Water scarcity due to shrinking reservoirs in India: Can technology help?

According to the latest government data, India's major reservoirs have reached their lowest levels in five years. Due to this, restrictions on drinking water and energy supply are likely to occur this summer.

According to reports ReutersWater supply has already been reduced in major centers like Bengaluru, India's “Silicon Valley,” where tech giants such as Google are headquartered.

The situation in Karnataka is particularly alarming The main reservoir supplying Bengaluru is operating at just 16% of its capacity. In Bengaluru, around 6,900 wells have dried up, forcing the city's water management system to do so. Introducing advanced technologies Artificial Intelligence (AI) and Internet of Things (IoT) to improve monitoring and management of wells, according to Indian media Jackron.

The Bengaluru Water Supply and Sewerage Board (BWSSB) installed IoT sensors in wells and studied withdrawal systems, triggering shutdowns when water levels drop and reducing the need for manual intervention.

The chairman of BWSSB explained that these digital tools will “reduce exploitation of wells without scientific benchmarks and guarantee sustainability. Allow stable pumping levels.” Prevents over-exploitationCentralized monitoring will streamline operations.”

Elsewhere in the country, 150 reservoirs critical for drinking water, irrigation and hydropower generation are scarce, according to central government data. 40% of its capacity.

Water availability has not been low since March 2019, when reservoir levels dropped to 35%, causing water shortages in southern cities like Chennai. The coming crisis It may worsen in central and southern regionsApril and May are known to experience severe heat waves, and a significant recharge is expected until June, when the rainy season usually begins.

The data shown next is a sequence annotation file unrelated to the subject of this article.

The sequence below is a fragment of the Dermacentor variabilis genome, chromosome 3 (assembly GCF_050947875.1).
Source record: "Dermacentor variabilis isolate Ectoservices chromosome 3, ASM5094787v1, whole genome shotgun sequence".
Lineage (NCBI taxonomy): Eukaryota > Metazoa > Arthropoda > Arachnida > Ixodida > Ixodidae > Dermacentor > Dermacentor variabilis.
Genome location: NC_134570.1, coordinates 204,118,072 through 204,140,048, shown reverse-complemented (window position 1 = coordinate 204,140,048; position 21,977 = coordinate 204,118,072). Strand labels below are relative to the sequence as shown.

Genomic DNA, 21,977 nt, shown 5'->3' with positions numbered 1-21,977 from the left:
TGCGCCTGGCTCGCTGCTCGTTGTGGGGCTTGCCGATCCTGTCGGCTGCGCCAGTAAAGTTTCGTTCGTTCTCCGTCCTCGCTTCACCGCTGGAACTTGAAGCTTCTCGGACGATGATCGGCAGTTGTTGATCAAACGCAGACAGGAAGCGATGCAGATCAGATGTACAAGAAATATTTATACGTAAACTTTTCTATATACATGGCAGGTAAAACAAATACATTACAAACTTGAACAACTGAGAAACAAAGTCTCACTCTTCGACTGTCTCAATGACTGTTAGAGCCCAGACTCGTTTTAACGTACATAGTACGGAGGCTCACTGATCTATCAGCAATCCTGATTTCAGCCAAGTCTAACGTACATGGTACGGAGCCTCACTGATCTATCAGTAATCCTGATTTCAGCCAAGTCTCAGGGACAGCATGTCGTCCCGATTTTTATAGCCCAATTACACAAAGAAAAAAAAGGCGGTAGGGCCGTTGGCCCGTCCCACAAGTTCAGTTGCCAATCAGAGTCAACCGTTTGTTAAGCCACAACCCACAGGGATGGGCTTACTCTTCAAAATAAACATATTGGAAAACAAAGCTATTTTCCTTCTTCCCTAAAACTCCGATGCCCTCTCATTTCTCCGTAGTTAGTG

See also  Fernando Viramontes de Viramontes y Asociados: We bring together the best technology to support the audiovisual sector

In other industrial states like Maharashtra and Andhra Pradesh and agricultural states like Uttar Pradesh and Punjab, levels are below the ten-year average.

Sandeep Anirudhan, co-ordinator of the Water Security Alliance, warned Reuters that it was long overdue. If the authorities do not take action, there is a risk of water problem.

August was the driest month in more than a century, in addition to the El Niño effect, as a result of last year's monsoon that saw the lowest rainfall since 2018.

Although the Union Power Ministry is closely monitoring reservoir levels, shutdowns of hydropower plants are not expected immediately. However, in case the situation worsens due to bad rains, priority will be given to ensuring water supply over power generation, a senior ministry official stressed.

Despite the strong demand for electricity, the India's hydropower generation has seen a remarkable decline of 17% In the first ten months of the current financial year which started last April. This trend is not unique to India, as hydropower generation across Asia, particularly in China and India, has seen its steepest decline in decades.

Read more

Local News